Conservatives and others have expressed outrage over the recent Supreme Court ruling giving government power to take private property from one owner and give it to another to promote economic development.
Right now Congress is considering doing something similar, and there’s hardly a peep of protest. In the name of enhancing stability in financial markets, Congress might “downsize” two major private companies and transfer stockholder value to someone else.
The companies are Fannie Mae and Freddie Mac, financial institutions created by Congress to support home mortgage lending. Contrary to popular belief, neither is a government agency. Both are federally chartered private companies — profitmaking, owned by stockholders and publicly traded.
The two companies have been extremely successful in both their public and private goals, having lowered mortgage costs by billions of dollars each year and built mortgage investment portfolios totaling some $1.5 trillion.
Their critics argue that, because the companies are so large, any problems they encounter could endanger the broader financial system. But there is no evidence the two companies are uniquely prone to failure.
Mortgages are extremely safe investments, and Fannie and Freddie employ extensive and sophisticated hedging to reduce interest rate risk to a minimum. A recent study by CapAnalysis found Freddie survives stress tests (inflation, interest and default scenarios) far better than other financial institutions. Nevertheless, Congress may force Fannie and Freddie to reduce their mortgage portfolios substantially. Earlier this year Fed Chairman Alan Greenspan, who supports the proposal, suggested capping their portfolios at $100 billion to $200 billion each, implying a forced divestiture of up to $1.3 trillion to other companies.
Forcing financially sound companies to divest the bulk of their assets would be unprecedented. If this were proposed for any other company, conservatives would argue it would amount to confiscating stockholders’ property on a flimsy pretext. But Fannie and Freddie are unpopular with many conservatives because of their special charters and the benefits they receive.
Ironically, some conservatives object to another proposal — requiring Fannie and Freddie to pay 5 percent of their profits into an affordable housing fund — as a government-mandated transfer of stockholder wealth. Yet the amount taken by the tax would be minuscule compared to the wealth that would be taken under the portfolio proposal.
Conservatives should be alarmed at the precedent this proposal would set. Once government grants itself this power, why couldn’t it eventually be applied to other companies and industries? For example, many banks and other financial companies operate under federal and state charters. Banks receive subsidies in the form of federal deposit insurance — taxpayer support that makes deposits a cheap source of funding — and access to low-cost funds from the Federal Reserve. Large banks receive preferential treatment in capital markets, because investors believe they too are too big to fail. Large banks also pose at least as much risk as Fannie or Freddie. If government can force Fannie and Freddie to sell most of their assets, what’s to keep government from later doing the same to Citigroup or Bank of America?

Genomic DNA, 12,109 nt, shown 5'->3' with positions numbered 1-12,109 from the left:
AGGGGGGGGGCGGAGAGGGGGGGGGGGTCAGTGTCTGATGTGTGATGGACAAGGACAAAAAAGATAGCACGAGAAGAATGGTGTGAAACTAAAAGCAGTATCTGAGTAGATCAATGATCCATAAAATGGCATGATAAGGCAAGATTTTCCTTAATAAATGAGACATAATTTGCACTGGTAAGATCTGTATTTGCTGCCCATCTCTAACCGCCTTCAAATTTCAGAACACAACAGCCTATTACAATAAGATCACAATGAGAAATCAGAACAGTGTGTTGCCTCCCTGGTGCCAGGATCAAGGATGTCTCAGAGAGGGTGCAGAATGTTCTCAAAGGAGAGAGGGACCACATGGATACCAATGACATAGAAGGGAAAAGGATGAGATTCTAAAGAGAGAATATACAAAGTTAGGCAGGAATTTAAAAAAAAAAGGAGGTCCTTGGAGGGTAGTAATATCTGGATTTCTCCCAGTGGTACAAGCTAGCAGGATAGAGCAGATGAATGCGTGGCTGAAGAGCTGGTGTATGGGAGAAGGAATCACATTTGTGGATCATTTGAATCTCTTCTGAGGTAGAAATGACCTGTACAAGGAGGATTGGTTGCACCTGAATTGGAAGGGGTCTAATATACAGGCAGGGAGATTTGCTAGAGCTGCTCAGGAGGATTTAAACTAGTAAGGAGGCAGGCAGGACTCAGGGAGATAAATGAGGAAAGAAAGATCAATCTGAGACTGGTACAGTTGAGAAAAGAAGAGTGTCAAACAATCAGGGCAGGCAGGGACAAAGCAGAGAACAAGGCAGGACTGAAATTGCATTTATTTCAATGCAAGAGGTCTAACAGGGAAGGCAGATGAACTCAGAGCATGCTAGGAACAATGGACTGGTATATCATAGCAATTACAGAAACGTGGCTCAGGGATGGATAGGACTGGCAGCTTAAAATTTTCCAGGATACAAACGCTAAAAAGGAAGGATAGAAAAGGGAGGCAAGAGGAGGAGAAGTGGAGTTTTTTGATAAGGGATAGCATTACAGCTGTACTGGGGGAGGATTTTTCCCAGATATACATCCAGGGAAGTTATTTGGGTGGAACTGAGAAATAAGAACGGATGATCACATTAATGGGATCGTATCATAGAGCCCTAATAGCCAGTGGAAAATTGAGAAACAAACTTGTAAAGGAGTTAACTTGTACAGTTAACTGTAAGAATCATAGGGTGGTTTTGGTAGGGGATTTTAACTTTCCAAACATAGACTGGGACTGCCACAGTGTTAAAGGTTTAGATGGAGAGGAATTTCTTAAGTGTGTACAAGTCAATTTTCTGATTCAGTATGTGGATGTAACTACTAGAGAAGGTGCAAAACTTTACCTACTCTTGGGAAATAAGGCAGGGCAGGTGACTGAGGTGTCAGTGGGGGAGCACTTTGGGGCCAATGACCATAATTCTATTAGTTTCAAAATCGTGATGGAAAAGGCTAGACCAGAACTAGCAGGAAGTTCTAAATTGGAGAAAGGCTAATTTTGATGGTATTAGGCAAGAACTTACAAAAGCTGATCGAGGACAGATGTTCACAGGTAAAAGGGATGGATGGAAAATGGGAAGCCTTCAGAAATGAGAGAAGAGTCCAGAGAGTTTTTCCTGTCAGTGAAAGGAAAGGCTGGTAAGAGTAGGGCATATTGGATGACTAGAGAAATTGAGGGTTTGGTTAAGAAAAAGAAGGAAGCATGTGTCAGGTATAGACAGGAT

Moreover, if government can force the sale of assets because the owner used a subsidy to acquire them — which seems to be an implicit justification for doing this to Fannie and Freddie — no one’s property is safe. Subsidies are widespread and used by almost everyone. Homeowners get them through tax deductions for mortgage interest and local real estate taxes. Virtually all businesses benefit from a direct or indirect subsidy. Once government uses a new power, it always seeks to use it again more broadly. Fannie and Freddie could be the first targets of this power, but they would not be the last.
Given Fannie and Freddie’s size and their key role in our system of housing finance, concerns about the potential risks of their mortgage investments are not out of place.
But the best way to address the issue is to ensure they operate safely and soundly and cover their risks through adequate hedges and capital. This is far better than taking wealth from stockholders under a misguided theory that the companies are simply too successful and too big.
A precedent of this sort could lead to unintended — and very dangerous — consequences.
James C. Miller III, former budget director for President Reagan, is chairman emeritus of Howrey’s CapAnalysis Group and is a consultant to Freddie Mac.